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Home > News > News releases > May 2018 > KFRS receives hundreds of weather related 999 calls
KFRS receives hundreds of weather related 999 calls

KFRS receives hundreds of weather related 999 calls

29 May 2018

During a storm or period of very heavy rainfall the emergency services are very busy. So it’s important that people only call 999 for immediate assistance if there is a risk to life or serious property or environmental damage.

Some areas of Kent have experienced severe weather conditions today (29 May) and at 3.15pm we had received around 280 calls from members of the public since 7am, reporting flooding or weather related incidents such as fires caused by lightning. A large number of calls received came from areas in Medway and Swale.

Emergency situations are of course a priority, and therefore firefighters aren’t sent to every call we receive. An officer will assess the situation and if they feel the fire and rescue service can assist, they will ask for the right resources to be sent.

Incidents attended today include:
• Several people stranded inside broken down vehicles in Pett Road, Stockbury Valley, Sittingbourne. The road was closed at the junction with the A24
• Man rescued after being trapped in car in flood water in Lower Road, Teynham, Sittingbourne
• Several elderly people rescued from flooded properties in roads off of Luton Road, Chatham
• Lightning set fire to a tree and shed in the back garden of a property in Grafton Avenue, Rochester.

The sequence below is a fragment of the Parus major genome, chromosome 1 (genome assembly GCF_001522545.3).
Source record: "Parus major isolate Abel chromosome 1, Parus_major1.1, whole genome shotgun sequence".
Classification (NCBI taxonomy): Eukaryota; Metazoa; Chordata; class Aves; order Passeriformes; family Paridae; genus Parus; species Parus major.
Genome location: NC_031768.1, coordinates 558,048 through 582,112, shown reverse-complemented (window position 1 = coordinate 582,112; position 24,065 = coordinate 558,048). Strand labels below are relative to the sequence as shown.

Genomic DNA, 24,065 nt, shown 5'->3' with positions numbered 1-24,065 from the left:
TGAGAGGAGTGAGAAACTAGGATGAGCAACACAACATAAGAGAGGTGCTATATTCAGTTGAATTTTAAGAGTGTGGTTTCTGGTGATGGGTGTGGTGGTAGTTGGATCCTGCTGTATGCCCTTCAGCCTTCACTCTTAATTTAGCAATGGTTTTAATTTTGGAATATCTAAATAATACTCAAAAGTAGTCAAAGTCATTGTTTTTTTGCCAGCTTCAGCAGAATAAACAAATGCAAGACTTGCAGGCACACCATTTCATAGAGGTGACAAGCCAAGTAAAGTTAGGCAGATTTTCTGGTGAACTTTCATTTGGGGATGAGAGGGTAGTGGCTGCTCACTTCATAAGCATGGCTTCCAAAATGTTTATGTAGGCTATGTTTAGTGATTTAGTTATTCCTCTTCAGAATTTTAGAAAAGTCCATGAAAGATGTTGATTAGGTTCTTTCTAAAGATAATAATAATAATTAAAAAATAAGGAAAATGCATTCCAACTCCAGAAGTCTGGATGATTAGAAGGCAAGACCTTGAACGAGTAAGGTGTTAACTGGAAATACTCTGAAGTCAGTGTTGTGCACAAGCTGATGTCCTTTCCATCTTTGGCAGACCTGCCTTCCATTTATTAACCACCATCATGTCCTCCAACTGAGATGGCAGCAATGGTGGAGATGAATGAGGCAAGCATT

To keep up to date with the weather forecast head to the Met Office website.

 

Safety advice during flooding:


•Motorists should not attempt to drive through flooded roads or fords. The water is often deeper than it looks and may be moving quite fast. Your vehicle may be swept away or become stranded. There may also be hazards under the water you can’t see. If you see a sign to say that the road is closed due to flooding, remember the sign is there for a reason.
•When driving, if heavy rain is making visibility difficult, pull over if possible. Remember that roads will be slippery during wet conditions.
•Do not attempt to walk through flooded areas. Even shallow water moving fast can sweep you off your feet and there may be hidden dangers such as open drains or damaged road surfaces, which can cause serious injuries or even death.
•If your home does start to flood, turn off your electricity supply.
•Keep an eye on weather reports on local television or radio news channels, and phone Floodline 0345 988 1188 for more information.
•Do not travel in heavy rain storms unless absolutely necessary.
•Look after neighbours. People have been known to suffer from hypothermia after their homes have become flooded with cold rainwater - even in the summer.
•If you have an elderly or vulnerable family member or neighbour who is at risk of flooding, contact them to ensure they are prepared and know what to do should their home flood.
•For sewage leaks contact your water company.

 

Advice for dealing with the aftermath of flooding in your property:

  
•Contact your insurance company as soon as possible and follow their advice.
•If you can get in to your property, take photographs for evidence.
•Protect yourself against contamination, always wear waterproof outerwear, wellingtons and gloves.
•Make sure all electrical circuits are fully dried out and checked by an certified electrical engineer before switching back on.
•Have your gas or oil central heating checked by a certified/qualifies engineer.
•Your local council may provide help for clearing flood damaged house hold items and protecting against further flooding (i.e. sandbags).
 

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